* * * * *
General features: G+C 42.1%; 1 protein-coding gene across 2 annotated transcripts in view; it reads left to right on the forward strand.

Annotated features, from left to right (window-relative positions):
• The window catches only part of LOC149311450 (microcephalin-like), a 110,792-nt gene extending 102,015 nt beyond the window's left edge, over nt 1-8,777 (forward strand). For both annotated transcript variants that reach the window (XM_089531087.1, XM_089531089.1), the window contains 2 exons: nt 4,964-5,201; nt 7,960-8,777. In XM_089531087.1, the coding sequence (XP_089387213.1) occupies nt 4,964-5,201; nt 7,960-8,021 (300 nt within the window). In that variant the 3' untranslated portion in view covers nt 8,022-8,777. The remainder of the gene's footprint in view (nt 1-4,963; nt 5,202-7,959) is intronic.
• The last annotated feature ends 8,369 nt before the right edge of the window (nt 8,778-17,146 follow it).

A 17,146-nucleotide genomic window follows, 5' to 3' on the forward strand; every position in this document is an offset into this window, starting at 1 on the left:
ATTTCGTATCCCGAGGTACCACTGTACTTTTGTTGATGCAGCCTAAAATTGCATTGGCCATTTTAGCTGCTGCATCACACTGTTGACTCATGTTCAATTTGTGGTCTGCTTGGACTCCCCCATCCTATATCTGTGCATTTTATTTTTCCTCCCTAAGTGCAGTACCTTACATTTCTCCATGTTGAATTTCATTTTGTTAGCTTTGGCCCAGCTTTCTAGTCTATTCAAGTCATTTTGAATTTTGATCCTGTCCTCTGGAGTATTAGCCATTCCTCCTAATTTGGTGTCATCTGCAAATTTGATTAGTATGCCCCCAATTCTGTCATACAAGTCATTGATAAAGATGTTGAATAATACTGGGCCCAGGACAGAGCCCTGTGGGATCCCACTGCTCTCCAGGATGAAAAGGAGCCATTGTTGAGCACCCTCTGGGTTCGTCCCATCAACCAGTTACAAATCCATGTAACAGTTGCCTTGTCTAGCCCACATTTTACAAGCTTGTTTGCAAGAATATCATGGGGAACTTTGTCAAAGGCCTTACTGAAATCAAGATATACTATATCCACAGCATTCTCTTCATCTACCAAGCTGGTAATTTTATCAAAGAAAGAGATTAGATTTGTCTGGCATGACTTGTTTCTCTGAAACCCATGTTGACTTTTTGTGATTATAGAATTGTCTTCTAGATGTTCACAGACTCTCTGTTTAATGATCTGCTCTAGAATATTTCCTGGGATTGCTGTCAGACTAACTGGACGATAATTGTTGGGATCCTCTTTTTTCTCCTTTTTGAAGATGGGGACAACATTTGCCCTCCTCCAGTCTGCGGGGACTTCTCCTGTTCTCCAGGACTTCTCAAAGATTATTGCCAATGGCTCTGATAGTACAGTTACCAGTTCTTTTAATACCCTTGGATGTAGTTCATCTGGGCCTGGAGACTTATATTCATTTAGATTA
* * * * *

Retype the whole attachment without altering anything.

General features: G+C 42.1%; 1 protein-coding gene across 2 annotated transcripts in view; it reads left to right on the forward strand.

Annotated features, from left to right (window-relative positions):
• The window catches only part of LOC149311450 (microcephalin-like), a 110,792-nt gene extending 102,015 nt beyond the window's left edge, over nt 1-8,777 (forward strand). For both annotated transcript variants that reach the window (XM_089531087.1, XM_089531089.1), the window contains 2 exons: nt 4,964-5,201; nt 7,960-8,777. In XM_089531087.1, the coding sequence (XP_089387213.1) occupies nt 4,964-5,201; nt 7,960-8,021 (300 nt within the window). In that variant the 3' untranslated portion in view covers nt 8,022-8,777. The remainder of the gene's footprint in view (nt 1-4,963; nt 5,202-7,959) is intronic.
• The last annotated feature ends 8,369 nt before the right edge of the window (nt 8,778-17,146 follow it).

A 17,146-nucleotide genomic window follows, 5' to 3' on the forward strand; every position in this document is an offset into this window, starting at 1 on the left:
ATTTCGTATCCCGAGGTACCACTGTACTTTTGTTGATGCAGCCTAAAATTGCATTGGCCATTTTAGCTGCTGCATCACACTGTTGACTCATGTTCAATTTGTGGTCTGCTTGGACTCCCCCATCCTATATCTGTGCATTTTATTTTTCCTCCCTAAGTGCAGTACCTTACATTTCTCCATGTTGAATTTCATTTTGTTAGCTTTGGCCCAGCTTTCTAGTCTATTCAAGTCATTTTGAATTTTGATCCTGTCCTCTGGAGTATTAGCCATTCCTCCTAATTTGGTGTCATCTGCAAATTTGATTAGTATGCCCCCAATTCTGTCATACAAGTCATTGATAAAGATGTTGAATAATACTGGGCCCAGGACAGAGCCCTGTGGGATCCCACTGCTCTCCAGGATGAAAAGGAGCCATTGTTGAGCACCCTCTGGGTTCGTCCCATCAACCAGTTACAAATCCATGTAACAGTTGCCTTGTCTAGCCCACATTTTACAAGCTTGTTTGCAAGAATATCATGGGGAACTTTGTCAAAGGCCTTACTGAAATCAAGATATACTATATCCACAGCATTCTCTTCATCTACCAAGCTGGTAATTTTATCAAAGAAAGAGATTAGATTTGTCTGGCATGACTTGTTTCTCTGAAACCCATGTTGACTTTTTGTGATTATAGAATTGTCTTCTAGATGTTCACAGACTCTCTGTTTAATGATCTGCTCTAGAATATTTCCTGGGATTGCTGTCAGACTAACTGGACGATAATTGTTGGGATCCTCTTTTTTCTCCTTTTTGAAGATGGGGACAACATTTGCCCTCCTCCAGTCTGCGGGGACTTCTCCTGTTCTCCAGGACTTCTCAAAGATTATTGCCAATGGCTCTGATAGTACAGTTACCAGTTCTTTTAATACCCTTGGATGTAGTTCATCTGGGCCTGGAGACTTATATTCATTTAGATTA